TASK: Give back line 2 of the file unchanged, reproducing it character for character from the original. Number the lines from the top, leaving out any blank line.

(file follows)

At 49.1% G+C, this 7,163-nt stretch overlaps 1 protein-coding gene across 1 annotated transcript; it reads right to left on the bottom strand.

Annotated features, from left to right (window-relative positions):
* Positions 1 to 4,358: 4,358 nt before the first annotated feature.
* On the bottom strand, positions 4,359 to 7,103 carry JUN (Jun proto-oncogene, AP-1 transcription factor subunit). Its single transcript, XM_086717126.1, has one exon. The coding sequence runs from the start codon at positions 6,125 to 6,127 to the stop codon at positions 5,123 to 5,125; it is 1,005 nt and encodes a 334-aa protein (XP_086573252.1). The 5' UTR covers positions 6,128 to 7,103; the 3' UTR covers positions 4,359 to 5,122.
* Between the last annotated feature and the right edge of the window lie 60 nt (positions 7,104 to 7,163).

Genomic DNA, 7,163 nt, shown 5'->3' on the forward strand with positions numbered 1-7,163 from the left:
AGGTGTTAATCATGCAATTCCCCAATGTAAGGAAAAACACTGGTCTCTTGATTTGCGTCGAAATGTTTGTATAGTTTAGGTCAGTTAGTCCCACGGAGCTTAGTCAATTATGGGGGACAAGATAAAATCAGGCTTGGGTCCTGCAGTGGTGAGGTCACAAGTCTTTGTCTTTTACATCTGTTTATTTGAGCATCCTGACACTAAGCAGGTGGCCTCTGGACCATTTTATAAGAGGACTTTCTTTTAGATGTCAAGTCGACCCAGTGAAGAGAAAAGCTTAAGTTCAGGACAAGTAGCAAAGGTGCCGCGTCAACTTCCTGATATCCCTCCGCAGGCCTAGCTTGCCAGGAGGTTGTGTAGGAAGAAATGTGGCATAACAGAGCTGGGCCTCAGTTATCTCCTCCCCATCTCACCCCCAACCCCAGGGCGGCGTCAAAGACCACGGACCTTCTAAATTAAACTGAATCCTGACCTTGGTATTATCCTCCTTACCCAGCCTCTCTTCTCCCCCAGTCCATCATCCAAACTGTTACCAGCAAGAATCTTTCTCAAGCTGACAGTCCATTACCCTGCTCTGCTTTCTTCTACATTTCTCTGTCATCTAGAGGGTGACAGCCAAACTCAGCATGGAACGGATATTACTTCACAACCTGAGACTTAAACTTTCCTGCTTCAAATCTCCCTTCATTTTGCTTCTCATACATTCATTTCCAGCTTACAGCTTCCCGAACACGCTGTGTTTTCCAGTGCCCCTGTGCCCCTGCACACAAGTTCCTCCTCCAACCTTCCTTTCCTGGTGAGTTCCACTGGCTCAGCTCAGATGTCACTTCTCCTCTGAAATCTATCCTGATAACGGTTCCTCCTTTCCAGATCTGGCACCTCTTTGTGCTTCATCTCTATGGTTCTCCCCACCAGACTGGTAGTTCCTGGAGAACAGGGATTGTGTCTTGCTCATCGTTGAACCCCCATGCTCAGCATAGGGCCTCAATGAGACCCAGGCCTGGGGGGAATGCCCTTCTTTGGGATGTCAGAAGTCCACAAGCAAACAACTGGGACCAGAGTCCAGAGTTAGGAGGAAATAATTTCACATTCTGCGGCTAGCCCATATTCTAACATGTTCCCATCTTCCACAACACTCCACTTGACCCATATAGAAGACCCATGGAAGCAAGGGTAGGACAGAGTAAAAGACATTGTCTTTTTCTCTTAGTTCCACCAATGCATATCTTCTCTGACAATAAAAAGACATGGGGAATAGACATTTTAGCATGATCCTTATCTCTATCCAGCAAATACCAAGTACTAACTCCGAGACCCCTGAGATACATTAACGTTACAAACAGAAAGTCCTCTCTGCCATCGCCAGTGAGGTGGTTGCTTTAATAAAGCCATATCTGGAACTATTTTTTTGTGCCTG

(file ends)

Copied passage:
Annotated features, from left to right (window-relative positions):